March 3, 2013
March 3, 2013
How to Recover From a Business Trip Gone Wrong
Learn to minimize the damage and move on with these tips.
Every frequent traveler has a horror story to share. When you’re traveling for business, the consequences can be particularly devastating.
Daniel Feiman, managing director of Build It Backwards, a global management consulting and training services firm in Redondo Beach, CA, experienced a disastrous business trip about seven years ago when his 3.5-hour redeye flight turned into 24 hours stuck in an airport, a missed speaking engagement, the loss of a $5,000 speaker fee—and his biggest client.
Control the Damage, If You Can
If your relationship with a client or potential client has been damaged, act quickly to salvage it. Feiman—who was scheduled as the keynote speaker at a large conference—spoke at an impromptu breakfast session the next day and went out of his way to repair the strained relationship.
Whether you’re at fault or not, if you want to stay in business with your client, make sure they know you’re willing to do whatever it takes to make it right.
Unfortunately for Feiman, there was no salvaging the relationship. “I tried to make amends, tried to apologize, but there was no recovery of that relationship,” he says. “I attempted to contact the client after some time had passed and got no response.”
Rebuild and Move On
For a small business, losing a big client is devastating. Feiman says it took six months for him to recover financially and over two years to replace the business he lost from his biggest client.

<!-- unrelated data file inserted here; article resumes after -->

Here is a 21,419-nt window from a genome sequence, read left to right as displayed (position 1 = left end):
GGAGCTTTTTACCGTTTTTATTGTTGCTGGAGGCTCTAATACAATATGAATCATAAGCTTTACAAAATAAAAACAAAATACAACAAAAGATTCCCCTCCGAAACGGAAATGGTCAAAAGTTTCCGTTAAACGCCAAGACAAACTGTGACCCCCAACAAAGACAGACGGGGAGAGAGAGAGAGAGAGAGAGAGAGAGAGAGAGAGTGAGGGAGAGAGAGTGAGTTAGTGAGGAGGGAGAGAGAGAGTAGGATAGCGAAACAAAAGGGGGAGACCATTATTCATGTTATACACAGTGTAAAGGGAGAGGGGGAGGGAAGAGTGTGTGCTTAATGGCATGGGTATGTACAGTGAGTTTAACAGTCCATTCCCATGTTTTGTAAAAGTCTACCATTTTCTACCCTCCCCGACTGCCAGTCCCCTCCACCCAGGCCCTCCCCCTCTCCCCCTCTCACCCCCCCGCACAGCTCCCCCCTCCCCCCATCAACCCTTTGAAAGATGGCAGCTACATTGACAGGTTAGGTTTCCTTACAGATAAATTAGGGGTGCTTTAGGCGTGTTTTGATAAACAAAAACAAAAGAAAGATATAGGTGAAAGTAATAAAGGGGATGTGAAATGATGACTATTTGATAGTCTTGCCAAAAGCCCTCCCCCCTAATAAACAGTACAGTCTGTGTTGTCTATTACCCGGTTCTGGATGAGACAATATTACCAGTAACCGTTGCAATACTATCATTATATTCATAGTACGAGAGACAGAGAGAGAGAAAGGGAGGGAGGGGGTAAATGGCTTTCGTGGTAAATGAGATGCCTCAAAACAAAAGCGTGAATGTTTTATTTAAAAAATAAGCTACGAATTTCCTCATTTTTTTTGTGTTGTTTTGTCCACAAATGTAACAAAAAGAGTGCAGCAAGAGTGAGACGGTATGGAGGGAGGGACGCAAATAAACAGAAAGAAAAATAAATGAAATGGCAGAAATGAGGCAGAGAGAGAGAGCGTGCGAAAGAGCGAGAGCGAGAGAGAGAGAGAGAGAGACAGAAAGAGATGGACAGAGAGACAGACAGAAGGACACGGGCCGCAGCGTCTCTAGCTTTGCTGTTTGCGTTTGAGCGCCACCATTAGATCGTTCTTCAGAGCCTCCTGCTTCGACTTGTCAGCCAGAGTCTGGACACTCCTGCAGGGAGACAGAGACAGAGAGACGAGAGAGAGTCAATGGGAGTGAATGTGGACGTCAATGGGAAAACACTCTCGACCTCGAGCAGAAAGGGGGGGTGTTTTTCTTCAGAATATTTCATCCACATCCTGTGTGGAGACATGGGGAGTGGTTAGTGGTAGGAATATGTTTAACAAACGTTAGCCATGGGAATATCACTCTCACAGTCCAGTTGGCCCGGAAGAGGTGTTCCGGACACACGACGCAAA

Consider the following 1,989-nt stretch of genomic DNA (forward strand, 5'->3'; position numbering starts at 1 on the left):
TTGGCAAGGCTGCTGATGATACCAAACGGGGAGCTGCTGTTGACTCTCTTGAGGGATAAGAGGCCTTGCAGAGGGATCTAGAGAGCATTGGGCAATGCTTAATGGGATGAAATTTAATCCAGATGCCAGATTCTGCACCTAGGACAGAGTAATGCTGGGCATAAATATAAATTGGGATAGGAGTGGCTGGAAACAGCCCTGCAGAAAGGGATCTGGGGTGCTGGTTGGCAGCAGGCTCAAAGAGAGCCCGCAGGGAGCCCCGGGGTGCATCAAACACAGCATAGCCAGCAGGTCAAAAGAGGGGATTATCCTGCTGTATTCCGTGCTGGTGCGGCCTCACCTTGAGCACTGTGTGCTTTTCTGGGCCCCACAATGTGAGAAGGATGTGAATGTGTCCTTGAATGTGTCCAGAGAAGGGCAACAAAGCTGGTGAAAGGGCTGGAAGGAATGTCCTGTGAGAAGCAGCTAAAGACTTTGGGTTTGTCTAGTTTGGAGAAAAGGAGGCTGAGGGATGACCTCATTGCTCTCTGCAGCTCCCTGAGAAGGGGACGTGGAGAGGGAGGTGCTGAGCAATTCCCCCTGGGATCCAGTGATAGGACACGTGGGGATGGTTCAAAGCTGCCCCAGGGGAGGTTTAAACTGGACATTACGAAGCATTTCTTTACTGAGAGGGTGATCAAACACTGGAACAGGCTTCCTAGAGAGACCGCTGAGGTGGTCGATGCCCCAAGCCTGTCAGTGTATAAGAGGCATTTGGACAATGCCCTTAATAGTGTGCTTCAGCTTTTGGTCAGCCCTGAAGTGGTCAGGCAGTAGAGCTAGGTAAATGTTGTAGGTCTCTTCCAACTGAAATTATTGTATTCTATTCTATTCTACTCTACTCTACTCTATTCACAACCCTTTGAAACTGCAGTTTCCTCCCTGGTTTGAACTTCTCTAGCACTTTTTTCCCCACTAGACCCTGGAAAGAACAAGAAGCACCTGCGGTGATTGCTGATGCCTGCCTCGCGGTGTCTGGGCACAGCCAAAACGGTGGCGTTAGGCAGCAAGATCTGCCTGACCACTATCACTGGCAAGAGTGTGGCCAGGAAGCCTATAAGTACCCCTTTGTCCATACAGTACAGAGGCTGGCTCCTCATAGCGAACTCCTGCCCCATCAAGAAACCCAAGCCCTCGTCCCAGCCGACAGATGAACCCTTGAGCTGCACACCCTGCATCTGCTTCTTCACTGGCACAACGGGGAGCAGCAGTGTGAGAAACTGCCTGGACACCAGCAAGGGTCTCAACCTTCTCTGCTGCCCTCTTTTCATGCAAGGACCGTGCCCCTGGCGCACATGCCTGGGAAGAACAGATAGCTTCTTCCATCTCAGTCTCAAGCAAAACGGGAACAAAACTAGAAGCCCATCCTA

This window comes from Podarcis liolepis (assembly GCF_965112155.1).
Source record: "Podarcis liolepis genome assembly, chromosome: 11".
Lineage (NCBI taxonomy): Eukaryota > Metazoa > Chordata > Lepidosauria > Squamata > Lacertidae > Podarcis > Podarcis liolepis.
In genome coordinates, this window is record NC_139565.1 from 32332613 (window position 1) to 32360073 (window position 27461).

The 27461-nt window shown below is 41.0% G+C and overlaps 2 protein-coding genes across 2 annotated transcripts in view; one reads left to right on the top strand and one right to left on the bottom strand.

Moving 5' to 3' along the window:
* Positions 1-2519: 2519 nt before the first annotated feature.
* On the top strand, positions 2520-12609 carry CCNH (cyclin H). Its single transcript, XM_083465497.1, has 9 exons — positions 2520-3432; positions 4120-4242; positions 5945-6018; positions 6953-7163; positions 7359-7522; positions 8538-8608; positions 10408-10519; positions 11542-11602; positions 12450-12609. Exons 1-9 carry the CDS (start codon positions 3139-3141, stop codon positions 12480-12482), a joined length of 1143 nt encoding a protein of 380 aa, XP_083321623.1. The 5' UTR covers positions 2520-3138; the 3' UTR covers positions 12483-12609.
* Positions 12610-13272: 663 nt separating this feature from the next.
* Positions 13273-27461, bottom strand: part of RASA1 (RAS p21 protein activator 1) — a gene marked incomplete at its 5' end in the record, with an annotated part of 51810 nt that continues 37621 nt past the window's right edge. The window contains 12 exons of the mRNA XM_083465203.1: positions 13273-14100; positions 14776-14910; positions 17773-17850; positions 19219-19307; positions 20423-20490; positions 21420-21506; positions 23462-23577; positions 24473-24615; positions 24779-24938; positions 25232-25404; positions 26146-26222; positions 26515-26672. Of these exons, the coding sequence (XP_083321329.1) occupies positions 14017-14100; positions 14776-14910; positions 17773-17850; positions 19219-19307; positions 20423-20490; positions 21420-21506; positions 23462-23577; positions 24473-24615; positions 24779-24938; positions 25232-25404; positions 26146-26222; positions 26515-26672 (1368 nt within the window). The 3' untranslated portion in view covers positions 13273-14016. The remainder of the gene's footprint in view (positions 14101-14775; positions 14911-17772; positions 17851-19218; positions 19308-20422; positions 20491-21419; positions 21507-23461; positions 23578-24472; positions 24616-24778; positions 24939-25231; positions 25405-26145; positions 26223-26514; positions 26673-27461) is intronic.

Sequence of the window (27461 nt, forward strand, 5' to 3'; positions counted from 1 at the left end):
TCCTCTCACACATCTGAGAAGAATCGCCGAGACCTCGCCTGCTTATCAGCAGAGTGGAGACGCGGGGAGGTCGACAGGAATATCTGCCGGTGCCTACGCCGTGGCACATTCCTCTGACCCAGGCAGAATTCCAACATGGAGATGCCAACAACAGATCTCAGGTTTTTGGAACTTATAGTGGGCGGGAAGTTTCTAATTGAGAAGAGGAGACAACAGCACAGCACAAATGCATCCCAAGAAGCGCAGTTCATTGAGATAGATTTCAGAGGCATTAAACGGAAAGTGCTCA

While he did eventually get his fare refunded by the airline, he chose not to pursue litigation and instead focused on networking and marketing to help his company bounce back from the client loss. “Sometimes you just bite the bullet and say, ‘Okay, lesson learned.’ There’s an old expression [that says something like], ‘find those things you can impact, and make an impact. Find those things that you can’t, and recognize the difference,’” he says.
Prepare a Backup Plan
In Feiman’s case, there isn’t a lot he could have done to avoid the disaster, but he wishes he’d prepared a backup plan to avoid leaving his client hanging in the event of his absence. While you can’t change what’s already happened, you can protect yourself from future disasters.
“Get in touch immediately with your office and the client, and let them know the situation. There are times when you can literally plan your backup,” he says. “I usually know at least one person who I could call in an emergency who might be able to step in. Having a strong network of trusted colleagues is so important to success today because things happen.”
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